It’s the elephant in the room when climate change is being discussed (and when isn’t it being discussed these days?).
The fact is, it’s hard to take seriously a climate change movement that rarely alludes to the population explosion over the last century (from 2 billion to 7-plus over the lifetimes of many of our aging population) as the most obvious causative factor or to population reduction as the most obvious (and perhaps the only) solution.
Even the way we refer to the problem is misleading and counterproductive. You could argue that it’s not a careless technology problem at all. It’s an overpopulation problem.
Here’s a Cape Cod Times op-ed column I wrote in 2014 about the various advantages of a world with fewer of us in it.
THE RISING TIDE OF US
Robinson Jeffers, a misanthropic poet of the early part of the last century, preferred hawks to his own species. Though having to share the world with a mere 2 billion fellow humans (compared to our 7 billion), it was way too many for him. Wikipedia calls him an icon of the environmental movement, but he might have rooted for climate change if it could have produced the superstorm he hoped would come along to purge the world of his own sort.
Most of a century and 5 billion more of us later, it’s the great issue of our era: Shall we—will we– continue getting bigger or shrink ourselves?
Climate change is just part of it. Climate change could be seen as a subset to population growth. In every way we’ve gotten too big. There’s too many and too much of us. We worry about the seas rising around us. What about the rising tide of us?
“What have they done to the rain?” sang Joan Baez in the early 60s when radioactivity from Chinese nuke testing was making its way around the globe. Rain? What have we done to everything?
Bill McKibben’s early book “The End of Nature” (1989; world population 5 billion) lamented that there was now no place on earth we hadn’t been; our grubby fingerprints were all over it. Everywhere we look, there we are.
Stephen Hawking praised the recent Mars adventure saying that, never mind the nasty climate, they better get it ready for human colonizing because we are rapidly making this planet unfit. He seemed ready to declare Earth a throwaway planet.
Elizabeth Kolbert’s new book “The Sixth Extinction” says we’ve gotten so big and dominant that we rate for deadliness right up there with the asteroid that knocked off the dinosaurs. The big lummoxes were the victims of extinction; we are the current mass extinction, in the process of devastating the world, including, of course, ourselves.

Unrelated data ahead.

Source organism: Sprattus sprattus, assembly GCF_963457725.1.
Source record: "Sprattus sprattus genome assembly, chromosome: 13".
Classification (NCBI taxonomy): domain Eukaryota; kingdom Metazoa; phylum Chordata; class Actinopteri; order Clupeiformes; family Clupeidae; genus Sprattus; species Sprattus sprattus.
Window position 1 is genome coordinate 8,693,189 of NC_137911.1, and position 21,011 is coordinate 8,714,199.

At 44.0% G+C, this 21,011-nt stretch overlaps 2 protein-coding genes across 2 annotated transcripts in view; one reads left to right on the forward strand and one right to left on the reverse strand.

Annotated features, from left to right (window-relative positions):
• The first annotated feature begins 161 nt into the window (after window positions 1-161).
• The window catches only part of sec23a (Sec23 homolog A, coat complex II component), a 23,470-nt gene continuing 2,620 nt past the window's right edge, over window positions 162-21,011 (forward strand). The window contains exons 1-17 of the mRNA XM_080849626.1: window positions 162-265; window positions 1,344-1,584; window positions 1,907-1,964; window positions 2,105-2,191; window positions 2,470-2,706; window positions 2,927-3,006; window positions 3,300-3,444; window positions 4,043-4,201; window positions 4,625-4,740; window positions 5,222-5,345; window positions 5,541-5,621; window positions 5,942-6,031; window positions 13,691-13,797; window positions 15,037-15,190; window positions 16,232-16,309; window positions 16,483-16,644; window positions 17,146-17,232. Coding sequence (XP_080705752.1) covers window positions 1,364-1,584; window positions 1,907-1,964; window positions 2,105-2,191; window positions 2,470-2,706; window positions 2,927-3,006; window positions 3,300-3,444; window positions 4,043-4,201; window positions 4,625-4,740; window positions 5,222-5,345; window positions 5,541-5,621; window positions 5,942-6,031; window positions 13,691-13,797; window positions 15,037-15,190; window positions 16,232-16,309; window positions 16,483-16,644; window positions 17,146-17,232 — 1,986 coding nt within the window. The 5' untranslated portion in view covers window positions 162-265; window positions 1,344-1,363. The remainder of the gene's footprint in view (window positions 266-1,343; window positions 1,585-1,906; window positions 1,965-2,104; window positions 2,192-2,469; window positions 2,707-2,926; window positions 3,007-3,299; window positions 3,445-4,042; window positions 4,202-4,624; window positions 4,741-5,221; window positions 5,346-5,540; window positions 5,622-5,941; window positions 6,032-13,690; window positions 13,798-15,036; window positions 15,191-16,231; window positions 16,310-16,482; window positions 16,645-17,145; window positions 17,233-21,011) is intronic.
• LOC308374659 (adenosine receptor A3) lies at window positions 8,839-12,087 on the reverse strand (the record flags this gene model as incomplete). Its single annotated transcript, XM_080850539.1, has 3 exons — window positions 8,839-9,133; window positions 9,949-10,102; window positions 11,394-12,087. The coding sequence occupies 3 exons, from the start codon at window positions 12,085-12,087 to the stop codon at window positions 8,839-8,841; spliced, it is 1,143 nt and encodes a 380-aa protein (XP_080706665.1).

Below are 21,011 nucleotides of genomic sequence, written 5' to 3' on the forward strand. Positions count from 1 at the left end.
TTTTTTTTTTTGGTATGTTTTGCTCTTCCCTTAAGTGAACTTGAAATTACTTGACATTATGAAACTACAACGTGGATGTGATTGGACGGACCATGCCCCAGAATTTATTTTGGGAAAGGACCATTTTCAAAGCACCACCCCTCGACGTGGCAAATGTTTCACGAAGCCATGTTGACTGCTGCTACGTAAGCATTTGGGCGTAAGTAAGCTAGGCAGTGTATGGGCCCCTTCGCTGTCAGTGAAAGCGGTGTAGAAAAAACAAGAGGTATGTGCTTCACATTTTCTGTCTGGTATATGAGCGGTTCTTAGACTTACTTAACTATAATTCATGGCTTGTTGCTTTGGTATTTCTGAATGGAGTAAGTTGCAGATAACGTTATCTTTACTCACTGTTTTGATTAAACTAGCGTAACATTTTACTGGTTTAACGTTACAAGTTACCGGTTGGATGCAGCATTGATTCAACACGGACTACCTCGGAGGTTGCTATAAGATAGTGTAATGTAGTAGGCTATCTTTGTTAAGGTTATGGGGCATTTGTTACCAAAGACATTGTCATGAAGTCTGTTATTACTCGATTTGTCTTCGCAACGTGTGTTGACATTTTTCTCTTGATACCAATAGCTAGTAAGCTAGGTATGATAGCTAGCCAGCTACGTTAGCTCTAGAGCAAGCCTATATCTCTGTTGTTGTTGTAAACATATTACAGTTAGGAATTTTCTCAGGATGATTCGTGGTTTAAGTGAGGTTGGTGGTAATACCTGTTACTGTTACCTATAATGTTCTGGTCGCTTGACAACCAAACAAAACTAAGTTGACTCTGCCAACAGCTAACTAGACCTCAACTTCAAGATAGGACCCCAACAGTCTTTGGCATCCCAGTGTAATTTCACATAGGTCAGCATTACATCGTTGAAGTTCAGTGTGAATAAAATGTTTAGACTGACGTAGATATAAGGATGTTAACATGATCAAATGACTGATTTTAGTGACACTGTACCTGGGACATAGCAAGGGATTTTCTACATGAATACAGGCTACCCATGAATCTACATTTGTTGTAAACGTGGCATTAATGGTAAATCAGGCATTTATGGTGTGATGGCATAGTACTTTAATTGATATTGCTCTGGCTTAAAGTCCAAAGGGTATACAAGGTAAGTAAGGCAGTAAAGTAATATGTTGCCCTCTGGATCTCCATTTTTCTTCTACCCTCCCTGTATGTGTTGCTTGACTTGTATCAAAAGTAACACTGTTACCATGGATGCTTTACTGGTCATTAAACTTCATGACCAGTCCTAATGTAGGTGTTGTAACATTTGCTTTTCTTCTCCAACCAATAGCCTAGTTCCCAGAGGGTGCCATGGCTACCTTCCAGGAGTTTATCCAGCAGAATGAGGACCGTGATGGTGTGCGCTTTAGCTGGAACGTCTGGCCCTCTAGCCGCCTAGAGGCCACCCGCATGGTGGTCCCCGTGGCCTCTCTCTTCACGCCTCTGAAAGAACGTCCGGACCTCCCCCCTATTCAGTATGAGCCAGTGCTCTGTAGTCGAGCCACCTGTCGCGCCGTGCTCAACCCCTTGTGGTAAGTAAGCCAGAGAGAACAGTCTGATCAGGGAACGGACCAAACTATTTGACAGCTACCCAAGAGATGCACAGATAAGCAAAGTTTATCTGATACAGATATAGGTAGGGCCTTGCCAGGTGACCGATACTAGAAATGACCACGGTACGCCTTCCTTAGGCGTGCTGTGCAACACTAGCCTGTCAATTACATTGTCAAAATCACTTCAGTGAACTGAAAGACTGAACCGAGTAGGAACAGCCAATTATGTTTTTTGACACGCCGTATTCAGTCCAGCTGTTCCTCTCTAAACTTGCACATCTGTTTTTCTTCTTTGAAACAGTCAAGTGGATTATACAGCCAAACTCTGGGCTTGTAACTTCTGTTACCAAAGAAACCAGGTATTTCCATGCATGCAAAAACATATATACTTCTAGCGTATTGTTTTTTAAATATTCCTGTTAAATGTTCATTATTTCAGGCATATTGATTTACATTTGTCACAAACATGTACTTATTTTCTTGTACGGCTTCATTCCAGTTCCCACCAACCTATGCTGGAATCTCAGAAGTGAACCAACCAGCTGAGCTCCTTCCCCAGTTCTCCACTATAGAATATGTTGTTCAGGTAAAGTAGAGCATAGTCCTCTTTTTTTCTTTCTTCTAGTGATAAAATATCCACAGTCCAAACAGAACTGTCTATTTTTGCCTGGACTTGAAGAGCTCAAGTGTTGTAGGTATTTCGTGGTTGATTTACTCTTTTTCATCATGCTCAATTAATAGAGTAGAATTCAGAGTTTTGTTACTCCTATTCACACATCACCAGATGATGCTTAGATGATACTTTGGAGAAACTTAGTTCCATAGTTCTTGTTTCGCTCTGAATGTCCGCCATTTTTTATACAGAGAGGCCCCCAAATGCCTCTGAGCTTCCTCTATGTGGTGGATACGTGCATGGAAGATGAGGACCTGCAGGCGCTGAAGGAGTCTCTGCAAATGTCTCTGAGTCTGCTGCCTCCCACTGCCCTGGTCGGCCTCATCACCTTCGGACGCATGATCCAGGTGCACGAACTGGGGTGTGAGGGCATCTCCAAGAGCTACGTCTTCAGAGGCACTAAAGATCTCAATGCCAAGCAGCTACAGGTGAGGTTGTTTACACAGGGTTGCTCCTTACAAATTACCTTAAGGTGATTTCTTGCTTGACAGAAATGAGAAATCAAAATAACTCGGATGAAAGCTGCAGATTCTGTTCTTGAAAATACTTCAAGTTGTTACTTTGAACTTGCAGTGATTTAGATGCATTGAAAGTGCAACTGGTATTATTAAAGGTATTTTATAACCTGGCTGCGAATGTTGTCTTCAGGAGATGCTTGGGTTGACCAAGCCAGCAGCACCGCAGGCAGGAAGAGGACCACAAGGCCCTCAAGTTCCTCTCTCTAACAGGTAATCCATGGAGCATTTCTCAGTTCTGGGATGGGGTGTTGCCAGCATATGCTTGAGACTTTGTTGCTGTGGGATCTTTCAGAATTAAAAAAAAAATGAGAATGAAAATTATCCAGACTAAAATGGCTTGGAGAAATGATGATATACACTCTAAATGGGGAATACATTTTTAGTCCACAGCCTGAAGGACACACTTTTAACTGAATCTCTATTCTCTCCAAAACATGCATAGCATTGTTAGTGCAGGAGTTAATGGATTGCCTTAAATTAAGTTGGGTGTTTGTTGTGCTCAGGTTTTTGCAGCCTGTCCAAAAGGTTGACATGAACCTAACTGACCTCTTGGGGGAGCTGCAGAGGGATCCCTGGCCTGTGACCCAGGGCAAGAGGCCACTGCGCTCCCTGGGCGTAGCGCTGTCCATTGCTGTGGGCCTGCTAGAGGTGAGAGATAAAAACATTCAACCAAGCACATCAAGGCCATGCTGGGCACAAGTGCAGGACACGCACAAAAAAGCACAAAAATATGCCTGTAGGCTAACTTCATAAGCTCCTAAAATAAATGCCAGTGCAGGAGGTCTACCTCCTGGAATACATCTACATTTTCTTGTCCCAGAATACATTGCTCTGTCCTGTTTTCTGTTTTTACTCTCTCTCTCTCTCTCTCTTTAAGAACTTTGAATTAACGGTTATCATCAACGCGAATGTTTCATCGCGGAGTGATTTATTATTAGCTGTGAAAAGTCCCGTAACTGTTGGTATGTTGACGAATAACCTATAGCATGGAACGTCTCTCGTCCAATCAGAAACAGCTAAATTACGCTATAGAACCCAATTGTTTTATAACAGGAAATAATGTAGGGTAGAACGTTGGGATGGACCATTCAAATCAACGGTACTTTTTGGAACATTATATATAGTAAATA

Alan Weisman wrote wistfully in “The World Without Us” about how long would it take the world to recover from our abusive relationship with it. His new book, “Countdown: Our Last, Best Hope for a Future on Earth?” argues for a world average of one child per family until we get back to what some scientists see as the ideal of 1.5 billion, which would go a long way to solving climate change and a lot of other problems.
But think of all those unborn, all those prevented babies, a chorus is likely to be raised, don’t they deserve their shot at life? Aren’t we meant to “go forth and multiply”?
Going on a diet of us, reducing our influence, practicing modesty seems to go against our species grain. Some would argue that our species is hardwired for more and bigger.
I’ve just discovered the existence of the Voluntary Human Extinction Movement. Seems a little extreme. Species self-loathing is understandable but not finally very helpful. What we need is to think of getting smaller in a more species-centric way (what species is not species-centric?), like dieting just because it feels better not being obese .
Take pity on the forests and endangered species not—or not only–for their sake but for our own. As McKibben says, it was nice before nature ended. The world would be more enjoyable to live in—and we would probably have longer to live in it—if there were less of us, more of it.
Meanwhile the School of Bigger continues to ride roughshod, led by the greedy minority. But also abetted by lack of a serious alternative on the part of the rest of us.
Is it realistic to continue to imagine a reversal of climate change without reduction of population?